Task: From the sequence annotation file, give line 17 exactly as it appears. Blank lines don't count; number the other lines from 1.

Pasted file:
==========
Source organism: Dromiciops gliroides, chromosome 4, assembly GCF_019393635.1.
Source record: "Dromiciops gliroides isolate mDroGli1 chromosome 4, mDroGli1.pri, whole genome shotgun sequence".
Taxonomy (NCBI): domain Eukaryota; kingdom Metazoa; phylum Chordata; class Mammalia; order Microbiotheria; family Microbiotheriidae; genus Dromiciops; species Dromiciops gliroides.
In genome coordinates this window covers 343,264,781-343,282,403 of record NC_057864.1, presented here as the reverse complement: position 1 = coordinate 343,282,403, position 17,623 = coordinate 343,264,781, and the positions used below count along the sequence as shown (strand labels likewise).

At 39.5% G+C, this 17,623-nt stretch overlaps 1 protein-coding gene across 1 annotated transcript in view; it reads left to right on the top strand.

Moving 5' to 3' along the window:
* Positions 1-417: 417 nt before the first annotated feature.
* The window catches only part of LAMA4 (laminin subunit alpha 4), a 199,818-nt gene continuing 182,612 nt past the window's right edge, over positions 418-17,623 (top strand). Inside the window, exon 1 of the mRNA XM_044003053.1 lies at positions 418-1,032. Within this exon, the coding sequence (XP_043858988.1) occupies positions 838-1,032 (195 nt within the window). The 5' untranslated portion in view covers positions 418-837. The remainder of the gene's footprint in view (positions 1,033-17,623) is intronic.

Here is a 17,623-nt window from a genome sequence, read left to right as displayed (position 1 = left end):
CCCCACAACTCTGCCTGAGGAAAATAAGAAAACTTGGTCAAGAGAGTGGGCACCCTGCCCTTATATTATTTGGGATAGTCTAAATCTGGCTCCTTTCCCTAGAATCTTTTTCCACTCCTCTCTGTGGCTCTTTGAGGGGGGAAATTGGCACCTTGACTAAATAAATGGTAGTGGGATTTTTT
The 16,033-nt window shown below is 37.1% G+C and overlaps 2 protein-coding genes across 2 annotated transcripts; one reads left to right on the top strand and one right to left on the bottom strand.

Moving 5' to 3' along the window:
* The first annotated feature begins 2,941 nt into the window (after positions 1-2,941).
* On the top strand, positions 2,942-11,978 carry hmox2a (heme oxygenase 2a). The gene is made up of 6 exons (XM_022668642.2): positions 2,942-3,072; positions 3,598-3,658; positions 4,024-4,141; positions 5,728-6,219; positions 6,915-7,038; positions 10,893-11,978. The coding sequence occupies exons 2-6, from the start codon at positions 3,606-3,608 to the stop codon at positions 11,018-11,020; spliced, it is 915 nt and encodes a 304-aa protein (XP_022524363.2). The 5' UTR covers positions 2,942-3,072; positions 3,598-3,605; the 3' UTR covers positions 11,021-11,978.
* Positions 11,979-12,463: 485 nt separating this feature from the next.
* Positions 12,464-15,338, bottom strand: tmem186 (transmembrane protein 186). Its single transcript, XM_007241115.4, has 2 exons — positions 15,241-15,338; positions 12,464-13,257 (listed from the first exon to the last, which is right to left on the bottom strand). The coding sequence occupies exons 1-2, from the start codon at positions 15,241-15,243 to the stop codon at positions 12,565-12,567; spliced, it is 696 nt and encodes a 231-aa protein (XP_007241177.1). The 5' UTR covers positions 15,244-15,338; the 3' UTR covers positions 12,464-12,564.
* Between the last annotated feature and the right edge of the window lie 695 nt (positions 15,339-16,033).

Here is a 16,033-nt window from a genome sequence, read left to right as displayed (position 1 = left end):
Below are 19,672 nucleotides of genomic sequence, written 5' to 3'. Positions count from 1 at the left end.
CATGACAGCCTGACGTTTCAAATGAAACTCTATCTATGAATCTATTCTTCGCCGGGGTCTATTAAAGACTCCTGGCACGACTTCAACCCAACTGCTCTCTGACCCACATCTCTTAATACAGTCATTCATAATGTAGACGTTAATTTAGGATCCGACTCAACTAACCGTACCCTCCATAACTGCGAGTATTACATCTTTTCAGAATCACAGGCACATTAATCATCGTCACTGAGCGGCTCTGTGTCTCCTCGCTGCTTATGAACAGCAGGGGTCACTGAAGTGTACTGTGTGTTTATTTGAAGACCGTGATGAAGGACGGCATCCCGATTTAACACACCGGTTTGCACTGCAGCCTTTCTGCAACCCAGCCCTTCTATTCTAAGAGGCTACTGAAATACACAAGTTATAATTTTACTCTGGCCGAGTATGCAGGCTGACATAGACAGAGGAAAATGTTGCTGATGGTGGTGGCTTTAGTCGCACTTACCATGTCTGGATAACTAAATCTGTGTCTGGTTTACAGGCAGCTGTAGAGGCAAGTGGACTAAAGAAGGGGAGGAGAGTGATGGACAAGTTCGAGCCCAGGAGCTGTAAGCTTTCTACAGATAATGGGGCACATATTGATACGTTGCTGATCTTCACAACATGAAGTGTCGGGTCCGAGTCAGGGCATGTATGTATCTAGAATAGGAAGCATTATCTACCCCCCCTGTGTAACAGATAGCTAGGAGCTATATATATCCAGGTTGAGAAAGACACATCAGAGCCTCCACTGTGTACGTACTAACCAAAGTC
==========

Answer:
* Between the last annotated feature and the right edge of the window lie 695 nt (positions 15,339-16,033).